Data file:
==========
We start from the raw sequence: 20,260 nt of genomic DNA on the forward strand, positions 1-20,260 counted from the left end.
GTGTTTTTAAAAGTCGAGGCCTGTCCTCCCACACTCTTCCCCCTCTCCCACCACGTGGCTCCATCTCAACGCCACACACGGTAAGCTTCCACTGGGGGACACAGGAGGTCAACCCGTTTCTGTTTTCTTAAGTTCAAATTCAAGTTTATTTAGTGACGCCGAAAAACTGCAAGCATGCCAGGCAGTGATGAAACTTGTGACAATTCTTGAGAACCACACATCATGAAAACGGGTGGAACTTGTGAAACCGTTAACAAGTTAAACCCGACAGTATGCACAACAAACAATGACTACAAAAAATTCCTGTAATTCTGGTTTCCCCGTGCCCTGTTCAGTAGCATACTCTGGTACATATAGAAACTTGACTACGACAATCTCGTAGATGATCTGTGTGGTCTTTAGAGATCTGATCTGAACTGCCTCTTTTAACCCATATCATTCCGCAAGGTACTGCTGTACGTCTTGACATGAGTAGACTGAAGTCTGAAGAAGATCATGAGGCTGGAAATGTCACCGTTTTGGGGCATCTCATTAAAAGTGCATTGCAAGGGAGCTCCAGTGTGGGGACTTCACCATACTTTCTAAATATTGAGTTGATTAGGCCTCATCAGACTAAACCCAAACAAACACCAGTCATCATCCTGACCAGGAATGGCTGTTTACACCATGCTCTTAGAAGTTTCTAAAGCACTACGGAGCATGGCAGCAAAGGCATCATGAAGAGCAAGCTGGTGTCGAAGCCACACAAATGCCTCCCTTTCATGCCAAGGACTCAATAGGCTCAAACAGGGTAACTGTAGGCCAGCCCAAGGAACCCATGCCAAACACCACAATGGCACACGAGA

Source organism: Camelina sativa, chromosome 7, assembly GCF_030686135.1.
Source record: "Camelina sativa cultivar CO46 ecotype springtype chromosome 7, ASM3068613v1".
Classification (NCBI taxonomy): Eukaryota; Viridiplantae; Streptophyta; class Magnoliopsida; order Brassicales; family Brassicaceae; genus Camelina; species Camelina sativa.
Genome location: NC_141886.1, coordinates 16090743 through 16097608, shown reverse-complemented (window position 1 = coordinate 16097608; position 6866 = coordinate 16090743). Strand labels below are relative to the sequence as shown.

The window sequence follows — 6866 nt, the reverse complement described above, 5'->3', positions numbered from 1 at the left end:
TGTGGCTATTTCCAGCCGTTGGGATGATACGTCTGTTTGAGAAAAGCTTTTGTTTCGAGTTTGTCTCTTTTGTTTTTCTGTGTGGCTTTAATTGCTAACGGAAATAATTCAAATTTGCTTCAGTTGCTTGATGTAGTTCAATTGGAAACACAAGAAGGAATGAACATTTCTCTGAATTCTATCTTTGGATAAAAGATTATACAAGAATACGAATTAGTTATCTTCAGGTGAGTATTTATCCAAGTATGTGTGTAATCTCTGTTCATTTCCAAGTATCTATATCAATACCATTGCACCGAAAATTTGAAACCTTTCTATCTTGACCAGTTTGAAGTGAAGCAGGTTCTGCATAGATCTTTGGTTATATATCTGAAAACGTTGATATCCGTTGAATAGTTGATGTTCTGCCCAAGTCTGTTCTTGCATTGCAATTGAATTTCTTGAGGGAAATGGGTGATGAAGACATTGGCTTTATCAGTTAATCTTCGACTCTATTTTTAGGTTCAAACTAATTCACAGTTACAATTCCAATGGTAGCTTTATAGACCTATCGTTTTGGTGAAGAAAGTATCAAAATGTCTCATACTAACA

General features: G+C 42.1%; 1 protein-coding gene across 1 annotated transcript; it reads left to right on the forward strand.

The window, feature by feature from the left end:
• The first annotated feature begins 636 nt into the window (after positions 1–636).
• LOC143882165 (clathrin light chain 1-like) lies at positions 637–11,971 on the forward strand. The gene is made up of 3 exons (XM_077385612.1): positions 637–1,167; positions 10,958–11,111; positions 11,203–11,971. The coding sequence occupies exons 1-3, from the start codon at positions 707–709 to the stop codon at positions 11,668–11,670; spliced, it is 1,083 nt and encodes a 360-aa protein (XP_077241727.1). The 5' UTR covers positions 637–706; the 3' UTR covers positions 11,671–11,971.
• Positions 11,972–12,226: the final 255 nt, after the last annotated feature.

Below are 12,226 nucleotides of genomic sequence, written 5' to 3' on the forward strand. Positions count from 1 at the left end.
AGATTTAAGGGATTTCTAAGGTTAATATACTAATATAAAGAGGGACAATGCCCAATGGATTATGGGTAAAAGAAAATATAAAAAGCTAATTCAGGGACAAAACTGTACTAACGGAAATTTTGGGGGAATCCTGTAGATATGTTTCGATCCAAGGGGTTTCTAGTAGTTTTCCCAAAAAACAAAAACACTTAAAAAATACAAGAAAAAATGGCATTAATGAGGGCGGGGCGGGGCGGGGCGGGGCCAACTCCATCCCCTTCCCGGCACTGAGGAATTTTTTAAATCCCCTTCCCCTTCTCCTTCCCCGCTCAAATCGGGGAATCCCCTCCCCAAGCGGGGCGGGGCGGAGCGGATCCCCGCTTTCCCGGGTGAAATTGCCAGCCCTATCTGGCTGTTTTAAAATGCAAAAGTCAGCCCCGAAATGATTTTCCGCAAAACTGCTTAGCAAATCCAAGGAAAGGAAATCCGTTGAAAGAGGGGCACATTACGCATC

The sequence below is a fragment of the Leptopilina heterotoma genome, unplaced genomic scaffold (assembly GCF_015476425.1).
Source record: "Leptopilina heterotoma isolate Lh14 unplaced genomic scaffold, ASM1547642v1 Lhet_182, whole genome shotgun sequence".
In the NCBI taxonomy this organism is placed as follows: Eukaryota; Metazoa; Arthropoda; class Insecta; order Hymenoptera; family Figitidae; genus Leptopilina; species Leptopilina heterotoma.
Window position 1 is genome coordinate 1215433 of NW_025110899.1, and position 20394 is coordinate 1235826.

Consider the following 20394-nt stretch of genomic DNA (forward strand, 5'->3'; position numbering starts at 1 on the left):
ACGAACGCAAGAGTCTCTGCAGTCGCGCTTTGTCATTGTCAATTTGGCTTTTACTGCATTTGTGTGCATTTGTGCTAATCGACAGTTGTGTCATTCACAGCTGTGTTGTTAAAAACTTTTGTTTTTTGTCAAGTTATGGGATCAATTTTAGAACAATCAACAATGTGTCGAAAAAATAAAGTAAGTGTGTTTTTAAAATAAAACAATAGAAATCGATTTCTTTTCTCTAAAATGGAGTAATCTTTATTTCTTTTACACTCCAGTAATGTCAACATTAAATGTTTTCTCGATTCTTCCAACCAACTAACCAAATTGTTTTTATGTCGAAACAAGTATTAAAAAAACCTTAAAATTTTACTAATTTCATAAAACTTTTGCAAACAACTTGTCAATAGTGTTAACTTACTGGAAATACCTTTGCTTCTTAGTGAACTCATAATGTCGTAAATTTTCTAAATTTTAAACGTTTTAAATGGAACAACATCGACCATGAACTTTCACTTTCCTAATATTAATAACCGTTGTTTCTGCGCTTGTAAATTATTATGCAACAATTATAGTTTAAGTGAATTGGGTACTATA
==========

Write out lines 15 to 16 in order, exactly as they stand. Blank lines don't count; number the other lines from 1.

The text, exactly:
AGATTTAAGGGATTTCTAAGGTTAATATACTAATATAAAGAGGGACAATGCCCAATGGATTATGGGTAAAAGAAAATATAAAAAGCTAATTCAGGGACAAAACTGTACTAACGGAAATTTTGGGGGAATCCTGTAGATATGTTTCGATCCAAGGGGTTTCTAGTAGTTTTCCCAAAAAACAAAAACACTTAAAAAATACAAGAAAAAATGGCATTAATGAGGGCGGGGCGGGGCGGGGCGGGGCCAACTCCATCCCCTTCCCGGCACTGAGGAATTTTTTAAATCCCCTTCCCCTTCTCCTTCCCCGCTCAAATCGGGGAATCCCCTCCCCAAGCGGGGCGGGGCGGAGCGGATCCCCGCTTTCCCGGGTGAAATTGCCAGCCCTATCTGGCTGTTTTAAAATGCAAAAGTCAGCCCCGAAATGATTTTCCGCAAAACTGCTTAGCAAATCCAAGGAAAGGAAATCCGTTGAAAGAGGGGCACATTACGCATC

The sequence below is a fragment of the Leptopilina heterotoma genome, unplaced genomic scaffold (assembly GCF_015476425.1).